It was recently announced that the movie Spider-Man 3 cost half a billion dollars to make and market.  You can only imagine the sort of pressure on Treyarch to create a movie tie-in for a movie of that magnitude.  Fortunately, this is not a new position for Treyarch, having worked on Spider-Man, Spider-Man 2, and Ultimate Spider-Man.  It is also not a new position for Beenox, the crack team behind the PC ports of all three of the previous games. Just in time for the release of the movie, Beenox has ported Spider-Man 3 to the PC, basing it on the Xbox 360 and PS3 versions of the title.


Our story begins much as the second movie ended – Peter has just begun to get his dual life as well as his relationship with Mary Jane in order.  Things are finally falling into place for the webslinger, and there hasn’t been a super villain in the city for a while.  As you might expect, things are about to change…

Spider-Man 3 takes place in New York, just as the movie and the previous games did.  Treyarch put in the hours to expand the city of Manhattan to triple the size of the previous game as well as double the vertical height.  In addition, they have added more than 20 miles of sewers and subways beneath the sprawling city.  Further filling out the city, they have added neon lights, stock tickers in Times Square, as well as more pedestrians and vehicles than any previous Spider-Man title.  This fleshes out the overall landscape in a very realistic fashion as it brings the game to life.  Pedestrians hustle and bustle down the sidewalk as cars stack up for rush hour traffic.


It isn’t just the graphic textures and landscape scope that got an upgrade, the overall lighting engine has been completely rebuilt to bring the city of Manhattan to life.  Nowhere is this more apparent than in Times Square in the evening.  The neon lights paint the night sky in bright colors as random buildings and street lights cast their dull yellow glow below.


Another area that received a great deal of attention is the animation system.  Spider-Man’s swing animation is very close to what is seen in the movie, as are other villains like the Sandman, and Venom.  Enemies have had their game sharpened as well with the Dragon Tail clan being the most obvious. Their Kung-Fu is strong and they are eager to test it out on you, web-head.


On the Next-Gen console versions of the game there were a few hitches that became apparent less than a minute into the game – as a PC player with a fairly new system, you won’t have this problem.  The game plays on resolutions varying from 800×600 too 1680×1080.  Additionally, you can adjust a multitude of options including Anti-Aliasing, shadows, texture quality, and much more.  On the other hand, if you turn down the options you’ll begin to see pop-in issues. Here are the minimum requirements: 


CPU: Pentium 4/Athlon XP or better
CPU Speed: 2.8 GHz
System: RAM 1 GB for Windows 2000/XP or 1.5 GB for Windows Vista
Operating System: English version of Microsoft(R) Windows(R) 2000/XP/Vista
Video Card: 100% DirectX(R) 9.0c-compliant AGP/PCIe 256 MB onboard memory hardware T&L-capable video card with Shader Model 3.0 support and the latest drivers (NVIDIA GeForce 7300 GT+ / ATI Radeon X1300+)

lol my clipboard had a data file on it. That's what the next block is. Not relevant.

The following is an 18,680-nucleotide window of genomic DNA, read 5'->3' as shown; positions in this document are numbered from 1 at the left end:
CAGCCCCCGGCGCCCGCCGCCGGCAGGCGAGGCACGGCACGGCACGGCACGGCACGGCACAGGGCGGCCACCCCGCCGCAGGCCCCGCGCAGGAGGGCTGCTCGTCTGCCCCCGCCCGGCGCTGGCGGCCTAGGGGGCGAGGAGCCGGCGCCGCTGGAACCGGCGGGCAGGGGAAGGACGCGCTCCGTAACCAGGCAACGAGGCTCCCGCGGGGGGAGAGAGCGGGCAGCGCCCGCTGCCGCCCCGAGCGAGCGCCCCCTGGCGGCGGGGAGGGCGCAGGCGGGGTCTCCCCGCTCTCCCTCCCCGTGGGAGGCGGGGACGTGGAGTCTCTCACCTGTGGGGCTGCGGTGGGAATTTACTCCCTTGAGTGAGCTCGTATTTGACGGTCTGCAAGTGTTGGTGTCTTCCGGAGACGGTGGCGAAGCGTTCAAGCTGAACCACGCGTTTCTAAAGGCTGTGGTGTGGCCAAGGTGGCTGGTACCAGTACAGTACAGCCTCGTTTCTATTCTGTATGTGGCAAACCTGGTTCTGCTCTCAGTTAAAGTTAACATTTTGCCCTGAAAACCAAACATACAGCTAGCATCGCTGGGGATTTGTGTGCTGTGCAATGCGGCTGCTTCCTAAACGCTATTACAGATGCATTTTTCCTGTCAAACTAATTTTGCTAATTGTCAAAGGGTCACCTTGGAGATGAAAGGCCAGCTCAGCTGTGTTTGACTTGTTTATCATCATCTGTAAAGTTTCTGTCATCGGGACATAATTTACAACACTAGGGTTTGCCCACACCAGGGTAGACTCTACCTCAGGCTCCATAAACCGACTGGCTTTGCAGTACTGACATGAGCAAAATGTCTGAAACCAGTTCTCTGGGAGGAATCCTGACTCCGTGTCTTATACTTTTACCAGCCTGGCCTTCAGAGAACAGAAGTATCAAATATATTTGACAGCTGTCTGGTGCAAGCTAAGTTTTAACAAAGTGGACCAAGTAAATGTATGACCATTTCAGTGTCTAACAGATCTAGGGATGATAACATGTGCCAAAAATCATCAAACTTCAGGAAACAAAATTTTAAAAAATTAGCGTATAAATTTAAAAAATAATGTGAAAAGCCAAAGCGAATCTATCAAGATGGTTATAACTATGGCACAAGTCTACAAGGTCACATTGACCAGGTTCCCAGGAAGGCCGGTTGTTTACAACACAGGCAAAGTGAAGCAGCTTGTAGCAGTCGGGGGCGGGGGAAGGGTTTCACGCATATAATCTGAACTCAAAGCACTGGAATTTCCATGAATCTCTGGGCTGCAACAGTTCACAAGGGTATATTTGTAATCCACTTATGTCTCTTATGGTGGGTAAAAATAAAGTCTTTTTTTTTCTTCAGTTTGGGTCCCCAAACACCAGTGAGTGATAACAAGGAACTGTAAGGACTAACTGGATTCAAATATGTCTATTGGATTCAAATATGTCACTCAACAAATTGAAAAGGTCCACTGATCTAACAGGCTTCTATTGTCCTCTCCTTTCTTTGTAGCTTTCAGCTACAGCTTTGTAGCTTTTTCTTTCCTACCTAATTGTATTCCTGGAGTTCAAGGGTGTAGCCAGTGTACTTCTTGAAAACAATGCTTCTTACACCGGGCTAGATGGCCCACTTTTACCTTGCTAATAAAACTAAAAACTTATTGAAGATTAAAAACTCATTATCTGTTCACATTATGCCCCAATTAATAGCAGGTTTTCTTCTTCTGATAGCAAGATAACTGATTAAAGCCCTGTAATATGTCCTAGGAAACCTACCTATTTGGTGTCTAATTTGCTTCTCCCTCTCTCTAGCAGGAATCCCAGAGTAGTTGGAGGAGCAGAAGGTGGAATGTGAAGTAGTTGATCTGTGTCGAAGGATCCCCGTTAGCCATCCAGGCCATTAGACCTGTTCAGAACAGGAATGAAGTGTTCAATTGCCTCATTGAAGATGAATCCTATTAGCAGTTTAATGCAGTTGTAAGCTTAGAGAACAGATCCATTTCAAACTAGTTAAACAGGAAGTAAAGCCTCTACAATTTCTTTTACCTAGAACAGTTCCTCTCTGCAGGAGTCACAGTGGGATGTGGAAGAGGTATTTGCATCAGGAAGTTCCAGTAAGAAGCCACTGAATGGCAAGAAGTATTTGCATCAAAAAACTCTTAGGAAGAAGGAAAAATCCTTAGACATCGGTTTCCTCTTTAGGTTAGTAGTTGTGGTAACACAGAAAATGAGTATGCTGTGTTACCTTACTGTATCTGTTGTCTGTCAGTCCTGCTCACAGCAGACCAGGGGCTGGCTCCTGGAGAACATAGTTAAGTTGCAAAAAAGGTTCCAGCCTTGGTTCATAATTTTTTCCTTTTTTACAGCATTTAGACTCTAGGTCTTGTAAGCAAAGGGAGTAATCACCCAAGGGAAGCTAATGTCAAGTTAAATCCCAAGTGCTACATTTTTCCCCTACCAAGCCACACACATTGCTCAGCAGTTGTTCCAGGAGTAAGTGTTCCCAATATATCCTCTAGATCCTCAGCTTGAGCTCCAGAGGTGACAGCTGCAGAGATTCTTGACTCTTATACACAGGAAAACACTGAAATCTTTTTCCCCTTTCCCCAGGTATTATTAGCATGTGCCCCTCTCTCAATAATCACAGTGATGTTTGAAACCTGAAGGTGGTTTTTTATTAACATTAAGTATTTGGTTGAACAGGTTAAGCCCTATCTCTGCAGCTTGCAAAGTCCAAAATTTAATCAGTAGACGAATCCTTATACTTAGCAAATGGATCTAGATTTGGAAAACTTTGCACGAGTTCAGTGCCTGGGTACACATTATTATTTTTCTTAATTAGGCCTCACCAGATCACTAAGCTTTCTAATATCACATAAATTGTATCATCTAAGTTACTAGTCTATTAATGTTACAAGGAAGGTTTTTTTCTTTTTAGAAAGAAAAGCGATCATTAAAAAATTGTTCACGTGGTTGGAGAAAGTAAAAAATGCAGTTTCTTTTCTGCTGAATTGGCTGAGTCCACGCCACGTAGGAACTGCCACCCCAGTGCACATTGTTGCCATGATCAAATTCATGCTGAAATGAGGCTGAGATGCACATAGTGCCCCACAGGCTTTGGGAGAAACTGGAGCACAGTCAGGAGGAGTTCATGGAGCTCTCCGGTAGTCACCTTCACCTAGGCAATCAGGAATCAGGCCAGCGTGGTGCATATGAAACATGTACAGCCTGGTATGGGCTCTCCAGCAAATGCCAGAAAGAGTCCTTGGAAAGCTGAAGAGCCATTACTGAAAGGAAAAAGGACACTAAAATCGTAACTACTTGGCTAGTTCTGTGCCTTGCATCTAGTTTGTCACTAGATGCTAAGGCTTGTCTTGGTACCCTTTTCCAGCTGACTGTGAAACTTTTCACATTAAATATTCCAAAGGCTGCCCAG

Free Disk Space: 6 GB of uncompressed hard disk space (plus 600 MB for the Windows swap file)


The big thing that’ll hurt is the Shader Model 3.0 support requirement.  Running the game on a Pentium 4 3Ghz machine with a 7600 GT card yielded some pretty good results with very few hiccups.  Running it on a Dual Core Athlon 4800 with an 8800 GTX was smooth as silk.  Hopefully we’ll see a demo for the game so people can test their rig against the game engine. 


The only other area that sticks out graphically are the faces, and surprisingly, Peter Parker’s unmasked face is the biggest offender.  It looks as if Pete was hit in the face by a bag of nickels at times, making odd expressions even more disturbing when his face seems to detach from his eye sockets.  Since you spend near 99% of your time in the Spidey suit, you won’t see it often, but when you do…blech.  The PC can do better.  On the other hand, faces like that of Eddie Brock and J.J. Jamison are spot-on.  Go figure.

Spider-Man 3 has an all-star cast – Tobey McGuire as Spider-Man/Peter Parker, Thomas Haden Church as Flint Marko / Sandman, Topher Grace as Eddie Brock Jr./ Venom, James Franco as the New Goblin / Harry Osborn, J.K. Simmons as J. Jonah Jamison, and Bruce Campbell as The Narrator.  You’ll note that I’ve not listed the Kirsten Dunst as playing Mary Jane Watson-Parker – although she speculates that she is completely irreplaceable for the movie (http://www.movieweb.com/news/43/19143.php) she is easily replaced for the game.  Honestly they could replace Dunst with a cardboard cutout with Nosferatu teeth and it would have the same acting ability.  No loss here.


The fantastic cast above puts out a solid performance, each one recreating their movie role with passion and energy.  While collectively, other then McGuire and Campbell, their roles are fairly short, it does bump the overall production value of the title quite a bit.  Bravo for getting all of the voice actors that mattered to the storyline.


Spider-Man 2 had some great sound effects, and some of them seem to have made their way across to this sequel.  From the sounds of Spider-Man’s websling to the solid impact of hand-to-hand combat, the sounds seem like they could be pulled directly from the movie.